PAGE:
The collection of credentials that define an identity may be quite wide (eg, name, address, employer etc) or quite narrow (eg, an e-mail address), so it’s the type of credentials that interest me and the moment rather than the number of them. One of the potentially valuable credentials that might be attached to a virtual identity might well be something along the lines of “IS_A_PERSON”. Why? Well, there are plenty of situations where net discourse is subverted by the absence of such of credential, point that came up only today when I was reading a blog for a magazine article I’m writing and came across this:
We have had 171 blogs setup on cublogs.org since we started it. Of all of those blogs, only 7 have actually been setup by real people or credit unions. The rest have all been spam and it is becoming a slight daily annoyance.[From Tough decision with cublogs.org | The Life and Times of a Credit Union Employee]
If you have a blog where it is important that people, not bots, contribute then you might well demand to see a certificate with the IS_A_PERSON credential, even though you don’t actually care which person it is. Ah, you might say, but who cares about blog posting? For important, regulated, activities such as banking then this sort of thing is irrelevant. Really? Consider the case of Las Vegas resident Adam Gregory who went on a business trip to Phoenix. He stayed at the Ritz-Carlton and charged the $1,082 bill to his American Express card — or so financial records show. In fact, Mr. Gregory didn’t live in Las Vegas, never held a job and wasn’t even a real person. He was a “synthetic” identity — a person who appears real on paper but is actually a fraudster’s concoction designed to trick financial institutions into granting loans and issuing credit cards.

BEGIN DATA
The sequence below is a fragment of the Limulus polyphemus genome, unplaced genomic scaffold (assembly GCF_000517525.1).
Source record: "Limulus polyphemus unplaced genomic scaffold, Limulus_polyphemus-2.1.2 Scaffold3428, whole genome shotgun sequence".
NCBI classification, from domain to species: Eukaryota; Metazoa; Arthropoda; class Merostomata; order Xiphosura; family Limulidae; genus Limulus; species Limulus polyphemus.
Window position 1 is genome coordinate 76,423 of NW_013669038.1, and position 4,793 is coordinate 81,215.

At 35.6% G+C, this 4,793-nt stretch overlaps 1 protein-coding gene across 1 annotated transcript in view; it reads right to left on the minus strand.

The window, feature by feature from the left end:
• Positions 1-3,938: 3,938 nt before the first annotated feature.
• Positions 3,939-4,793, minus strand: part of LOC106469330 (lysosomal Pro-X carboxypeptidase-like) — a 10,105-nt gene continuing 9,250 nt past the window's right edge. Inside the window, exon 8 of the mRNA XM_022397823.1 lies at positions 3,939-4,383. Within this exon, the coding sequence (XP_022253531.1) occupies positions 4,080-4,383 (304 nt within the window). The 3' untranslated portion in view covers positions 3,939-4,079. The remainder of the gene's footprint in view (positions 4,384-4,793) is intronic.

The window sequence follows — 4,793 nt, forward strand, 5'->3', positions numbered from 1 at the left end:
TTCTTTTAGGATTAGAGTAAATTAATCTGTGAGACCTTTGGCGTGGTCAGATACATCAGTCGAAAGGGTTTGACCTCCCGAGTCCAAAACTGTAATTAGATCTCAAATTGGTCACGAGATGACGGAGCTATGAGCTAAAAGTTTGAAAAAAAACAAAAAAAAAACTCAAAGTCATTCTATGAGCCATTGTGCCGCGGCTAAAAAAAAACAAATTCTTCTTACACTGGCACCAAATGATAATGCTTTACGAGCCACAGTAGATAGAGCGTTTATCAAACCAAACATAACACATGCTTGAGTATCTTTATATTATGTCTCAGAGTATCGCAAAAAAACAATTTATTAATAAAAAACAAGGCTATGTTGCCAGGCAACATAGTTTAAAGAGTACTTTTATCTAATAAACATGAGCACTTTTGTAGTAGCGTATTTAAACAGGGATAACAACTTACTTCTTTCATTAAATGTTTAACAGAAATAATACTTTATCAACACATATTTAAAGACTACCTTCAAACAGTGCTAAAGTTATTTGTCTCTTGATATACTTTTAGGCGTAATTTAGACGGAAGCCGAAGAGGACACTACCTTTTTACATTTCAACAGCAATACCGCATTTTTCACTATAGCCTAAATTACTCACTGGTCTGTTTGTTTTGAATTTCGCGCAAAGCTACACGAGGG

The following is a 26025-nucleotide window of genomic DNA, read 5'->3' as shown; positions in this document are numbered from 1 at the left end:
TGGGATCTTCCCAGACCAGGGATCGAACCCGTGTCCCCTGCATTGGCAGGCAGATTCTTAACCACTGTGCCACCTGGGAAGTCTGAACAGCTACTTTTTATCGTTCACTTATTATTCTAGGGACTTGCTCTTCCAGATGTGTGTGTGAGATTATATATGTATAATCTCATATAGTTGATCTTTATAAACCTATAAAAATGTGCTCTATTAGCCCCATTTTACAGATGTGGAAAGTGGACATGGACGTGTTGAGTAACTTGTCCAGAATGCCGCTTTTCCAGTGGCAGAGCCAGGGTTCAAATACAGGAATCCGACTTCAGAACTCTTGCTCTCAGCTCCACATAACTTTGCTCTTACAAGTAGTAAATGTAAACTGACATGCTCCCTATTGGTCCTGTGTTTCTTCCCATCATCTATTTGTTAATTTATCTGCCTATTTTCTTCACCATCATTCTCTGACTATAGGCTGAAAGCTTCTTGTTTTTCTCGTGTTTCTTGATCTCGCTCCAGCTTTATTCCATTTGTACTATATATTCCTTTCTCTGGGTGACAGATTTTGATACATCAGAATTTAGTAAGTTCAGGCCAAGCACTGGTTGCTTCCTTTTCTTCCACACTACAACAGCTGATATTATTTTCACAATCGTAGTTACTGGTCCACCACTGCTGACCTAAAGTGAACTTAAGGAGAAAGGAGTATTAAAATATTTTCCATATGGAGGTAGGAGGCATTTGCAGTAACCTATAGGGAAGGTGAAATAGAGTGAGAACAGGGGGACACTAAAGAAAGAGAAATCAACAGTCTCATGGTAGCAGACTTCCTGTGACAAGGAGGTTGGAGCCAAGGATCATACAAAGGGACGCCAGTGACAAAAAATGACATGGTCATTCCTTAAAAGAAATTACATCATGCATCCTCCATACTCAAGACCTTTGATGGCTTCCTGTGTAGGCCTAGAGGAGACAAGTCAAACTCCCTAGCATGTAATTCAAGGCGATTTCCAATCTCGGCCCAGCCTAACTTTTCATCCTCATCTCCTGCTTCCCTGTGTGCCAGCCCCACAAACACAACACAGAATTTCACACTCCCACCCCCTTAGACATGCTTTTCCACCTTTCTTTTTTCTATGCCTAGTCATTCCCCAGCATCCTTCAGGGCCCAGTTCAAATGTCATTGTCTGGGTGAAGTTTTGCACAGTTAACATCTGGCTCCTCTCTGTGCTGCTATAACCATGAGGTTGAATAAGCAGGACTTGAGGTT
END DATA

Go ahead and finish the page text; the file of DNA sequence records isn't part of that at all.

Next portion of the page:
There are other cases, of course, where it doesn’t matter whether an identity has the IS_A_PERSON credential or not. On this blog, I don’t care if a poster is a real person or a roomful of students or a bank: all I care about is that their comments add to the debate. On eBay, I don’t care whether a seller is a real person or a company or whatever so long as the reputation system works properly: if you have the stars, I’ll do business with you, which perhaps ought to be the web 3.0 rallying cry. Anyway…
In now traditional fashion there’s signed copy of Clay’s book Here Comes Everybody on my desk waiting to be sent to the first person to reply to this post with the name of the university where Clay is currently an adjunct professor. Also in the now traditional fashion, the offer is open to all except for employees and associates of Consult Hyperion and members of my immediate family. There are no cash alternatives and the prize must be won within a month. Oh, and no-one can win more than one of these blog competitions per year.
These opinions are my own (I think) and are presented solely in my capacity as an interested member of the general public [posted with ecto]